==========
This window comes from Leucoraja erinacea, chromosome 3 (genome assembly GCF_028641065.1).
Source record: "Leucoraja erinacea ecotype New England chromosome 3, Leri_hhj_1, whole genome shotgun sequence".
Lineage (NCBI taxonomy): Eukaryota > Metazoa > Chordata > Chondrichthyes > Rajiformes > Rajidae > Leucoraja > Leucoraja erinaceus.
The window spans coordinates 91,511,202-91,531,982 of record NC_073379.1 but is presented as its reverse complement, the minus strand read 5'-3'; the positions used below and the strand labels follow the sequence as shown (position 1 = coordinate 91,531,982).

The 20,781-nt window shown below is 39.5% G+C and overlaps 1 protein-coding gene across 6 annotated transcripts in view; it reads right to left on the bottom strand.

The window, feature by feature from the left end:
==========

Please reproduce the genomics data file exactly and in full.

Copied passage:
This window comes from Leucoraja erinacea, chromosome 3 (genome assembly GCF_028641065.1).
Source record: "Leucoraja erinacea ecotype New England chromosome 3, Leri_hhj_1, whole genome shotgun sequence".
Lineage (NCBI taxonomy): Eukaryota > Metazoa > Chordata > Chondrichthyes > Rajiformes > Rajidae > Leucoraja > Leucoraja erinaceus.
The window spans coordinates 91,511,202-91,531,982 of record NC_073379.1 but is presented as its reverse complement, the minus strand read 5'-3'; the positions used below and the strand labels follow the sequence as shown (position 1 = coordinate 91,531,982).

The 20,781-nt window shown below is 39.5% G+C and overlaps 1 protein-coding gene across 6 annotated transcripts in view; it reads right to left on the bottom strand.

The window, feature by feature from the left end: